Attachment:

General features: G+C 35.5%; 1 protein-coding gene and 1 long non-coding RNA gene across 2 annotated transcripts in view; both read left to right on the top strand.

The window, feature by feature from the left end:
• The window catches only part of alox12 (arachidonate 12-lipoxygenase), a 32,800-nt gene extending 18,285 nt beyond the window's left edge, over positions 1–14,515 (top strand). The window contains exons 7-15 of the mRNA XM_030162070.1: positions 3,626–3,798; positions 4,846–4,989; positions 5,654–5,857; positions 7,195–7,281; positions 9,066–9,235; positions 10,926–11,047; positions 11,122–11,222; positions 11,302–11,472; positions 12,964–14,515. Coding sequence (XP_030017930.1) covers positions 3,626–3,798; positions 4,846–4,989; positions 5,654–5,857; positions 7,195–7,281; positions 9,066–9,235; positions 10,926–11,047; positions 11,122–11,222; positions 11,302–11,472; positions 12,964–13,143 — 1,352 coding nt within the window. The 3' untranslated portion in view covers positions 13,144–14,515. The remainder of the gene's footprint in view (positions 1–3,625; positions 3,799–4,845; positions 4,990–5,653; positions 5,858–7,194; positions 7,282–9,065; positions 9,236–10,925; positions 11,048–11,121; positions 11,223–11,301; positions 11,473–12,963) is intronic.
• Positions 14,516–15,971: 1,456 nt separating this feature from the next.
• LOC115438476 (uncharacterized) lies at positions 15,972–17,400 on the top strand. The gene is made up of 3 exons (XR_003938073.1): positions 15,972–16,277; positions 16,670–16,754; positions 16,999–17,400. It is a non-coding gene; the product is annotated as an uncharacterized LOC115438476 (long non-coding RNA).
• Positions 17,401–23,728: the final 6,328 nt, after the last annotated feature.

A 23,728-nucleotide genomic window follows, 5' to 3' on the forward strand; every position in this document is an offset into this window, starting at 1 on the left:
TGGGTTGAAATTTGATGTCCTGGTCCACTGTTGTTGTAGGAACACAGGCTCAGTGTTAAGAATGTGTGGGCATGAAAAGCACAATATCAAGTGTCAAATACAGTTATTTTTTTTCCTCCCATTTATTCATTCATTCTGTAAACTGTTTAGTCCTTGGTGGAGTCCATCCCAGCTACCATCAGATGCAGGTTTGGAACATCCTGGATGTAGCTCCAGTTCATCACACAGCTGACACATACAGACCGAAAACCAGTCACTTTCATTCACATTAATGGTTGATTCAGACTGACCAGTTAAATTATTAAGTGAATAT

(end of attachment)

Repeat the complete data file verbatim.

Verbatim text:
General features: G+C 35.5%; 1 protein-coding gene and 1 long non-coding RNA gene across 2 annotated transcripts in view; both read left to right on the top strand.

The window, feature by feature from the left end:
• The window catches only part of alox12 (arachidonate 12-lipoxygenase), a 32,800-nt gene extending 18,285 nt beyond the window's left edge, over positions 1–14,515 (top strand). The window contains exons 7-15 of the mRNA XM_030162070.1: positions 3,626–3,798; positions 4,846–4,989; positions 5,654–5,857; positions 7,195–7,281; positions 9,066–9,235; positions 10,926–11,047; positions 11,122–11,222; positions 11,302–11,472; positions 12,964–14,515. Coding sequence (XP_030017930.1) covers positions 3,626–3,798; positions 4,846–4,989; positions 5,654–5,857; positions 7,195–7,281; positions 9,066–9,235; positions 10,926–11,047; positions 11,122–11,222; positions 11,302–11,472; positions 12,964–13,143 — 1,352 coding nt within the window. The 3' untranslated portion in view covers positions 13,144–14,515. The remainder of the gene's footprint in view (positions 1–3,625; positions 3,799–4,845; positions 4,990–5,653; positions 5,858–7,194; positions 7,282–9,065; positions 9,236–10,925; positions 11,048–11,121; positions 11,223–11,301; positions 11,473–12,963) is intronic.
• Positions 14,516–15,971: 1,456 nt separating this feature from the next.
• LOC115438476 (uncharacterized) lies at positions 15,972–17,400 on the top strand. The gene is made up of 3 exons (XR_003938073.1): positions 15,972–16,277; positions 16,670–16,754; positions 16,999–17,400. It is a non-coding gene; the product is annotated as an uncharacterized LOC115438476 (long non-coding RNA).
• Positions 17,401–23,728: the final 6,328 nt, after the last annotated feature.

A 23,728-nucleotide genomic window follows, 5' to 3' on the forward strand; every position in this document is an offset into this window, starting at 1 on the left:
TGGGTTGAAATTTGATGTCCTGGTCCACTGTTGTTGTAGGAACACAGGCTCAGTGTTAAGAATGTGTGGGCATGAAAAGCACAATATCAAGTGTCAAATACAGTTATTTTTTTTCCTCCCATTTATTCATTCATTCTGTAAACTGTTTAGTCCTTGGTGGAGTCCATCCCAGCTACCATCAGATGCAGGTTTGGAACATCCTGGATGTAGCTCCAGTTCATCACACAGCTGACACATACAGACCGAAAACCAGTCACTTTCATTCACATTAATGGTTGATTCAGACTGACCAGTTAAATTATTAAGTGAATAT